Finally, those whose natural inclination is weak planning but clear direction forward are ‘opportunists’, making their own luck. For the opportunists, their supporters need to encourage them to create more control for more benefit. With control coming from teamwork, planning and quicker influence. Football strikers are perhaps a sports example of opportunists.
Now imagine a world of constant and accelerating change – not change in everything. But change as a rhythm or backbeat to everyday life. In such conditions, a medium level of both planning and direction is desirable, like the central zone for playing squash. But requires personal flexibility from those in all four quadrants to achieve i.e. travel a similar distance towards the centre zone, but from a unique direction, with a unique rationalisation.
Families, voters, groups of volunteers and groups of friends rarely encounter the structure and rules that simple games prescribe. Therefore, all could benefit from seeking out the ‘central zone’ of the matrix to achieve good progress. It’s not just about tolerance. But appreciation of the merits of opposing outlooks too. Work is needed to seek out commonality and win-wins. But not achieve the extreme of groupthink. All that remains is to forge some cultural pathways towards the central zone for each social group concerned…
Options Flexibility is having one master plan, but deliberately developing a number of tactics to achieve it, not just relying on one tactic. Sports teams often win games by changing their tactics during the game. Under dynamic competitive conditions, so do companies.
A student who wanted to enrol at a university but not incur a high student debt (tuition and accommodation debt) might consider each of the following tactics;
- Work first and save to pay their fees.
- Study and work part time together.
- Get their employer to sponsor them while they study (cadetship/apprenticeship).
- Start a small side-business to partly fund their studies.
Plan Flexibility is having several master plans at once. That way if one fails, you can activate another one quite quickly, because the options you’ve built up already, work well for each of your master plans.
The master plans might be to be the best ‘you’ that you can be & be the best partner you can be. By building up a strong personal network of trusted friends, generating goodwill with your partner’s family, taking some personal development courses and/or doing some activities outside your comfort zone, you’ll build confidence, insight and skills. These things give you options to help you achieve both or either master plan.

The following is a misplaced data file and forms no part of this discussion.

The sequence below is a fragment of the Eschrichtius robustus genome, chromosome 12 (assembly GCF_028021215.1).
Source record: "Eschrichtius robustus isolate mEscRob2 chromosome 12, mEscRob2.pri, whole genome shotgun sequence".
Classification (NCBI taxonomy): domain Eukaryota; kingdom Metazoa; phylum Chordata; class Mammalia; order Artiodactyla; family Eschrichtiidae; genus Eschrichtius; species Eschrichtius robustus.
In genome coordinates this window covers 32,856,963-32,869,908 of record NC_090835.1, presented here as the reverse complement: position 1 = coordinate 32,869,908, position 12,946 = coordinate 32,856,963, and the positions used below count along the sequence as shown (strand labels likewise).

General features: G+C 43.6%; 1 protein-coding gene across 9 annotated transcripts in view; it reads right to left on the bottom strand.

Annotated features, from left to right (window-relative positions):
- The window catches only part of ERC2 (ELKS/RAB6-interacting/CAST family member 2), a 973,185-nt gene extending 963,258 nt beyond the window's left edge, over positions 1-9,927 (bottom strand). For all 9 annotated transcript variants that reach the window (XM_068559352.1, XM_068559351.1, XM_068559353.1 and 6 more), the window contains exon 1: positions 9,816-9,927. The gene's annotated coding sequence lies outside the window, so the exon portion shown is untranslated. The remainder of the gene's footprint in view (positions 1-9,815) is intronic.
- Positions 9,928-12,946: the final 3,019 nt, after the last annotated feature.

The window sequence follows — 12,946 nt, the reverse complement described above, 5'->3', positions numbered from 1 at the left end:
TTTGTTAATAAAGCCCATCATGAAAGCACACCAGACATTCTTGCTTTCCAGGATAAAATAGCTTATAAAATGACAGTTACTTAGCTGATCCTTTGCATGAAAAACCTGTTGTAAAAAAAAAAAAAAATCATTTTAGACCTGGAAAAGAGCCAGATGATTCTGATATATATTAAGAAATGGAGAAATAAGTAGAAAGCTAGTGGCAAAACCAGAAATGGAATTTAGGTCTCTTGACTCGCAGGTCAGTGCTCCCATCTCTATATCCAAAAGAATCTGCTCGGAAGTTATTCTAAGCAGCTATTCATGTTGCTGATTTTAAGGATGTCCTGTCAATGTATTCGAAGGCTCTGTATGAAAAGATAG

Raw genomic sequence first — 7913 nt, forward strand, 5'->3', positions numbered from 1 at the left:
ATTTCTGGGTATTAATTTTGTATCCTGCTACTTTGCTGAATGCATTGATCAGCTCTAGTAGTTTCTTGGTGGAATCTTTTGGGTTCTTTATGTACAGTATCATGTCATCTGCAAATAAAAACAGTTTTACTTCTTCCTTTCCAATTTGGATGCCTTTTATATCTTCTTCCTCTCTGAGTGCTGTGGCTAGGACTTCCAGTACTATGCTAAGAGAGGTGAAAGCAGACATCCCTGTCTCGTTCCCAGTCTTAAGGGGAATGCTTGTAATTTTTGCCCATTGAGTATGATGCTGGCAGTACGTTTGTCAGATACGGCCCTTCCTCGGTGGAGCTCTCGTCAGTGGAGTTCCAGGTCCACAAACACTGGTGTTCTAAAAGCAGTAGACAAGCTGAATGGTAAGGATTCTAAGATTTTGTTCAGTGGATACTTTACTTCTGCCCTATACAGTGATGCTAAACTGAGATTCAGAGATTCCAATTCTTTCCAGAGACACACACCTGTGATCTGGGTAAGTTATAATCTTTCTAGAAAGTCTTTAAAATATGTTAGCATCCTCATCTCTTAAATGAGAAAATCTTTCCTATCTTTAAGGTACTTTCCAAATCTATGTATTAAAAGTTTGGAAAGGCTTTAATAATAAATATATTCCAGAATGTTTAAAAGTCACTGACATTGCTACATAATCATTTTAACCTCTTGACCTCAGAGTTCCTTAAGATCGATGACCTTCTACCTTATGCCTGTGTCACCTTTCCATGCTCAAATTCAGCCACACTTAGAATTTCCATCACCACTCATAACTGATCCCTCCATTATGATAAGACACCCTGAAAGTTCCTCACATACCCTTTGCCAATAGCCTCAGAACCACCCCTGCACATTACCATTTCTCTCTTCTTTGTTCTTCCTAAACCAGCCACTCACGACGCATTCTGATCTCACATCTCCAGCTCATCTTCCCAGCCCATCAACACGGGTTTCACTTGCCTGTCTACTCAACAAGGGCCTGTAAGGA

Someone might reach a ‘watershed moment’ where they need to move from Options Flexibility to Plan Flexibility. For example, becoming a refugee and having to flee their native country. Deciding whether to come out, or finding they need to change career.
In any case, when conditions are especially uncertain, or likely to change rapidly, why not boost your personal flexibility by using both Options and Plan Flexibility together?
Maybe those of us in a position of privilege (baby boomer white males like myself especially) can learn the most about personal flexibility from the people that society discriminates against the most. How they cope on a daily basis and their stories of struggle are probably the best examples of flexibility and the strength of the human spirit both.
I recently watched the first TV series ‘Pose’ – largely about the LGBT community in New York in the late 1980s. A review by the Guardian newspaper of the series is as follows:
The hit series has lots of great lines, colourful characters, irony and great acting too. It’s also sparked some interesting post-series interviews and discussion with the main actors – refer You Tube interviews with Angelica Ross, Dominique Jackson and Indya Moore, to name a few.
The series shows how the trans-gender community, particularly black trans-gender women were effectively at the bottom of the status pecking order and it’s an open question whether they still are. For the characters in the series, attending costume balls hosted by their LGBT community and running fashion houses to support the models attending those balls was about celebrating human expression, their identity and defining humanity on their own terms.